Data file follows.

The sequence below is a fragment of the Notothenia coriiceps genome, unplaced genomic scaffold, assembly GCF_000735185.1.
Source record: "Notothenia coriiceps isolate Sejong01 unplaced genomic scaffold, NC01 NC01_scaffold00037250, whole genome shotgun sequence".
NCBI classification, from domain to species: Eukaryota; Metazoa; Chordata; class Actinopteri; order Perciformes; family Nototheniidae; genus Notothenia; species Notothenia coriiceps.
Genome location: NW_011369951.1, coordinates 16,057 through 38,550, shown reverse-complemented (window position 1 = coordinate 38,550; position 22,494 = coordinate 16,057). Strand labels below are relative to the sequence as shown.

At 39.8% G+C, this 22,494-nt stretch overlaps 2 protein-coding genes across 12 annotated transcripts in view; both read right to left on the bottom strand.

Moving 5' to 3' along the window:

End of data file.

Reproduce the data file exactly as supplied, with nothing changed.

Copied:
The sequence below is a fragment of the Notothenia coriiceps genome, unplaced genomic scaffold, assembly GCF_000735185.1.
Source record: "Notothenia coriiceps isolate Sejong01 unplaced genomic scaffold, NC01 NC01_scaffold00037250, whole genome shotgun sequence".
NCBI classification, from domain to species: Eukaryota; Metazoa; Chordata; class Actinopteri; order Perciformes; family Nototheniidae; genus Notothenia; species Notothenia coriiceps.
Genome location: NW_011369951.1, coordinates 16,057 through 38,550, shown reverse-complemented (window position 1 = coordinate 38,550; position 22,494 = coordinate 16,057). Strand labels below are relative to the sequence as shown.

At 39.8% G+C, this 22,494-nt stretch overlaps 2 protein-coding genes across 12 annotated transcripts in view; both read right to left on the bottom strand.

Moving 5' to 3' along the window: